By LAMECH JOHNSON
Tribune Staff Reporter
THERE was confusion in court yesterday over the name of a man charged with murder two months ago.
Darius Ivan Pinder appeared before Magistrate Andrew Forbes to answer to the February 3 killing of Tarino Tucker on New Hope Drive, off East Street South.
On court dockets, however, a listed of alias transposes his first and middle names. The docket also contained a different date of birth and address from what the accused told the magistrate when asked about this at the arraignment.
Magistrate Forbes, who said he would read both names for the arraignment, instructed lawyer Michael Kemp to deliver identification documents to the court to determine the accused’s registered name.
Pinder, meanwhile, was informed that he would not be required to enter a plea to the murder charge as it was an indictable offence.
Around 9.30am on the day in question, Tucker was fatally shot multiple times while visiting a friend in Bamboo Town – just hours before his 28th birthday.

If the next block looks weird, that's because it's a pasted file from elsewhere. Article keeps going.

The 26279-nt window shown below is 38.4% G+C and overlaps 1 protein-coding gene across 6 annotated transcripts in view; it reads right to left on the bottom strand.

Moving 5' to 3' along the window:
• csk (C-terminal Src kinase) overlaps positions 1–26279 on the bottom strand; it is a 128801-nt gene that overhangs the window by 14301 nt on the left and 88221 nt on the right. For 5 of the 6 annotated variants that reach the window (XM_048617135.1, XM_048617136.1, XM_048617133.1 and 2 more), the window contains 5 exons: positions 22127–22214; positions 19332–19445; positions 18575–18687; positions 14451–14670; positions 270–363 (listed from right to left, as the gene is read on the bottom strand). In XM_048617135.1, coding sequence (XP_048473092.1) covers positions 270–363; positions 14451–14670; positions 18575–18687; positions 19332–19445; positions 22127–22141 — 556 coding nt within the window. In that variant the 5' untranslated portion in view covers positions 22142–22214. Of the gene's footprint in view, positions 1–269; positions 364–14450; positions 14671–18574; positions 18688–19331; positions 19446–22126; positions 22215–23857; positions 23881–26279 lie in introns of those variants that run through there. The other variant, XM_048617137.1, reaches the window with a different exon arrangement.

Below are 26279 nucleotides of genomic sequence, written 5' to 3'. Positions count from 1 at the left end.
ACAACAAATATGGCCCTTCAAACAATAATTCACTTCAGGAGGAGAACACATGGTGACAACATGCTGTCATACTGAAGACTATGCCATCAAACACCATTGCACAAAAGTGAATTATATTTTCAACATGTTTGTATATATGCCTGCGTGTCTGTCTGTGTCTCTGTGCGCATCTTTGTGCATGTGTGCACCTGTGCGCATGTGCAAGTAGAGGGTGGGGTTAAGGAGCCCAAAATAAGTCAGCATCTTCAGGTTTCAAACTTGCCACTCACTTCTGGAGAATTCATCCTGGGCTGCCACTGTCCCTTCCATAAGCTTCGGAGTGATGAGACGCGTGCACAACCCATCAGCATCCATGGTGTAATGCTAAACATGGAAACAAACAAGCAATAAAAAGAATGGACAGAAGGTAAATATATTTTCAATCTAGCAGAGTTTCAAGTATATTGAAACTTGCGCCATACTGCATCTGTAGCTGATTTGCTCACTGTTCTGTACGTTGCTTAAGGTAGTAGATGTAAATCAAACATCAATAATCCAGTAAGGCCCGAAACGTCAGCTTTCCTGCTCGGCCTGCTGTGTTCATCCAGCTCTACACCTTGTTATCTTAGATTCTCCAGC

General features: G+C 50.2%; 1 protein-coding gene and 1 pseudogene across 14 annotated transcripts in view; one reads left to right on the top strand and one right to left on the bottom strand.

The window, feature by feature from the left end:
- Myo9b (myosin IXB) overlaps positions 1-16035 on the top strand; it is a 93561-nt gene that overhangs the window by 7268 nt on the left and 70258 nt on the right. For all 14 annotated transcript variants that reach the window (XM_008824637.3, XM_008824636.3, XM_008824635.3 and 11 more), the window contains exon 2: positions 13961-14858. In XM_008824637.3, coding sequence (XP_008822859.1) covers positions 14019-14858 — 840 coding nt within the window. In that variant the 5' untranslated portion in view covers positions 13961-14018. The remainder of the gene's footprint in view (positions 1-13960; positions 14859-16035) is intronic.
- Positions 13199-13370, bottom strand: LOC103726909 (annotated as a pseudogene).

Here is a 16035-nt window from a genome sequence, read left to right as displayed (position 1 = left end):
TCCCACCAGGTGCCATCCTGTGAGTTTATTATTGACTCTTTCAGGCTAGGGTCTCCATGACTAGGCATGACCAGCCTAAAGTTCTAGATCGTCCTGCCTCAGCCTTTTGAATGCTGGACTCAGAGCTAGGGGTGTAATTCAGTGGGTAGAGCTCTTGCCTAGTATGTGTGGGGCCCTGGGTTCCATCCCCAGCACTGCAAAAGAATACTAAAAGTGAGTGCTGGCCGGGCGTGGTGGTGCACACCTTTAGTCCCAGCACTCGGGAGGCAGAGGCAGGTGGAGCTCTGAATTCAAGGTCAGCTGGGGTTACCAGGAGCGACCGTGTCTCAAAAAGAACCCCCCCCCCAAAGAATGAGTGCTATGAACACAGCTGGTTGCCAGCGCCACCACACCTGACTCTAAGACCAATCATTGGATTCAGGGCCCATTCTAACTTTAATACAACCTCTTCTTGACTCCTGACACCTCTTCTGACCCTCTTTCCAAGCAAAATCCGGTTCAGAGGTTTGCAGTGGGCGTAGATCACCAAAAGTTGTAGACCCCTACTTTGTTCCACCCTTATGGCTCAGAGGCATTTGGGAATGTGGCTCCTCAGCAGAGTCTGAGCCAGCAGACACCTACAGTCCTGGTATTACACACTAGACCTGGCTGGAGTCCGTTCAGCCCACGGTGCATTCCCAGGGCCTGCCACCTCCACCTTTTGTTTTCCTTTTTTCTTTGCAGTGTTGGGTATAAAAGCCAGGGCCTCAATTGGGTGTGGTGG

Tucker walked from home to a friend’s house and was sitting on a wall using his cellular phone when an armed gunman approached and opened fire on him.
He tried to run, but died at the scene.
The magistrate informed Pinder that the matter would be reviewed by the Attorney General’s Office. He said the prosecution would then present a voluntary bill of indictment at his scheduled reappearance in Magistrates Court on June 19 for the case to be fast-tracked to the Supreme Court.
Pinder was denied bail, but has the right to apply for a bond in the Supreme Court.
Before the accused was remanded to the Department of Correctional Services to await trial, Mr Kemp informed the magistrate that his client was to undergo surgery at the Princess Margaret Hospital in two weeks time.
The magistrate said if there was a confirmed appointment, then the lawyer should provide the court with documents proving this. He said he would then make the necessary order.
Pinder was charged under Section 291 (1b) of the Penal Code, Chapter 84, which does not attract the discretionary death penalty if a Supreme Court jury finds him guilty at trial.